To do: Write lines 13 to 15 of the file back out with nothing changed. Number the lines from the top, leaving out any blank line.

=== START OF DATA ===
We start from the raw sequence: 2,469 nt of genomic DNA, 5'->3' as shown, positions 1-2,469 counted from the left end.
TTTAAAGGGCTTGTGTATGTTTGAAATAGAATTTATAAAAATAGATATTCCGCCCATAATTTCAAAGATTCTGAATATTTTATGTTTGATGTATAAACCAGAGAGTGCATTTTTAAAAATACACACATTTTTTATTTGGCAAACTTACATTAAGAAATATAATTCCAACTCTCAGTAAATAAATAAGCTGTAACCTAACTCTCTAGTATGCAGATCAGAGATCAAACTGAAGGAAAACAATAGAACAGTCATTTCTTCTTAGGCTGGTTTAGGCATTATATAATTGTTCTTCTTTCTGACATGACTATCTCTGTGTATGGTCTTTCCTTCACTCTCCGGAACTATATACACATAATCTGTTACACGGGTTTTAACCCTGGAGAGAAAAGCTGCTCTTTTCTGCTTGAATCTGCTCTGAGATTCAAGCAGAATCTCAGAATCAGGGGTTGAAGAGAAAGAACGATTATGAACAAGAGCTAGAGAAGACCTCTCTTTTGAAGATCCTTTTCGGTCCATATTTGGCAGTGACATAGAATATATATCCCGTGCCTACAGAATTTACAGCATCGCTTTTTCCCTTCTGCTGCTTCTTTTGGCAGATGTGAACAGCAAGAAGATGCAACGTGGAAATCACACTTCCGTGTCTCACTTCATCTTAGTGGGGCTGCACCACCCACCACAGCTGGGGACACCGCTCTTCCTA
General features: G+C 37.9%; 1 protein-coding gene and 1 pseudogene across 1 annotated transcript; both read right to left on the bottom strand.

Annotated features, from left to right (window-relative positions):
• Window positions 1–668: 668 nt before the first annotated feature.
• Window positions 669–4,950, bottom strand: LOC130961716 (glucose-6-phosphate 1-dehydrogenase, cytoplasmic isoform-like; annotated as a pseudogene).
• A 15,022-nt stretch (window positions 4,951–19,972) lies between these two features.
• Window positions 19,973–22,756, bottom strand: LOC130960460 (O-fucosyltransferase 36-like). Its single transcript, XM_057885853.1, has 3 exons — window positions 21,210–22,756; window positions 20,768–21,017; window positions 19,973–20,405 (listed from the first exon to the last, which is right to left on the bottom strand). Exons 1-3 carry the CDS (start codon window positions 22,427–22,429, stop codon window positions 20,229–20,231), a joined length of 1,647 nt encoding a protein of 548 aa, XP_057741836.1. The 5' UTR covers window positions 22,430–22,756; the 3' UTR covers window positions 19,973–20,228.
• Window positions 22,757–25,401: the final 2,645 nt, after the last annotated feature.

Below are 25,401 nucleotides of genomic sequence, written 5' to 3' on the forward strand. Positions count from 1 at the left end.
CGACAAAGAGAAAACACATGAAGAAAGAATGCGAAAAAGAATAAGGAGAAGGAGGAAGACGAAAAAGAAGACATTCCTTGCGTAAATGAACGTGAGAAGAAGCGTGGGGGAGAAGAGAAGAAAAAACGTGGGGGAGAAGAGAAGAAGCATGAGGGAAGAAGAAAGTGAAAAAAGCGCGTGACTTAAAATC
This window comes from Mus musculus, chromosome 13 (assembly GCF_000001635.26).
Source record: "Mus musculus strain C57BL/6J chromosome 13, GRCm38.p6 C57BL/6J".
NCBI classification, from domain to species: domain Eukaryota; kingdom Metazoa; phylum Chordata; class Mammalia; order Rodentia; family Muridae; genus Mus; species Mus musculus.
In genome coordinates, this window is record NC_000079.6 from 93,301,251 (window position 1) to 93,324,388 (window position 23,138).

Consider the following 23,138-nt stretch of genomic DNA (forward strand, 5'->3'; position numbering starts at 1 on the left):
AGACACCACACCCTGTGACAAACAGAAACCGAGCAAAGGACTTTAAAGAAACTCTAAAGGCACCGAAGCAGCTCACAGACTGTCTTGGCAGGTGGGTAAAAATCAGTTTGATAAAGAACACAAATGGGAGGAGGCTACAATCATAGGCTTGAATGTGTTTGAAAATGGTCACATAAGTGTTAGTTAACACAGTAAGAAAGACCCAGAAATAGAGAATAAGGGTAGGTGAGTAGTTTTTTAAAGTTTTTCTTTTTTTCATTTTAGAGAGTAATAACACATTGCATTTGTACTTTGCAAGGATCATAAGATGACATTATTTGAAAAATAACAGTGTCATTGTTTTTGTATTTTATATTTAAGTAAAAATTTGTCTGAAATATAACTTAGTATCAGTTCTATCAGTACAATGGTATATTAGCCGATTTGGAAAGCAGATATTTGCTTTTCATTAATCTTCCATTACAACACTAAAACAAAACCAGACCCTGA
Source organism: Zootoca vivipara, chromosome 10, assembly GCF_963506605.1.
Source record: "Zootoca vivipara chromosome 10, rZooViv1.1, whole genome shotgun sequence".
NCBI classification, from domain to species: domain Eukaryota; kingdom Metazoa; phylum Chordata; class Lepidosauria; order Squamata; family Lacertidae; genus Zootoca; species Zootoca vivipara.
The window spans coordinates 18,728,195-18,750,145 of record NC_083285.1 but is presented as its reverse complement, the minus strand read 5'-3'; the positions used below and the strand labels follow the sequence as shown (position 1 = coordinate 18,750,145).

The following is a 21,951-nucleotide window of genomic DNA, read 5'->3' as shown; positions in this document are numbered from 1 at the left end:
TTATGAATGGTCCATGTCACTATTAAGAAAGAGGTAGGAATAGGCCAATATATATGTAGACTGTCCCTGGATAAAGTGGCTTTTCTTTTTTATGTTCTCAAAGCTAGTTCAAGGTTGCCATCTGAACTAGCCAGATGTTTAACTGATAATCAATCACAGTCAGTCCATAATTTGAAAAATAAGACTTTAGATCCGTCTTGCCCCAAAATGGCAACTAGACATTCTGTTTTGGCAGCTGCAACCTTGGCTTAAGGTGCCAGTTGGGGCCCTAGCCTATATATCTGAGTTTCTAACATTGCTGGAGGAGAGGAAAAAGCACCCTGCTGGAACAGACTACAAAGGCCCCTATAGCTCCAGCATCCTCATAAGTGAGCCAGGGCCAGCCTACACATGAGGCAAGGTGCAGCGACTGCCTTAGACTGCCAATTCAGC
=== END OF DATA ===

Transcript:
Source record: "Mus musculus strain C57BL/6J chromosome 13, GRCm38.p6 C57BL/6J".
NCBI classification, from domain to species: domain Eukaryota; kingdom Metazoa; phylum Chordata; class Mammalia; order Rodentia; family Muridae; genus Mus; species Mus musculus.
In genome coordinates, this window is record NC_000079.6 from 93,301,251 (window position 1) to 93,324,388 (window position 23,138).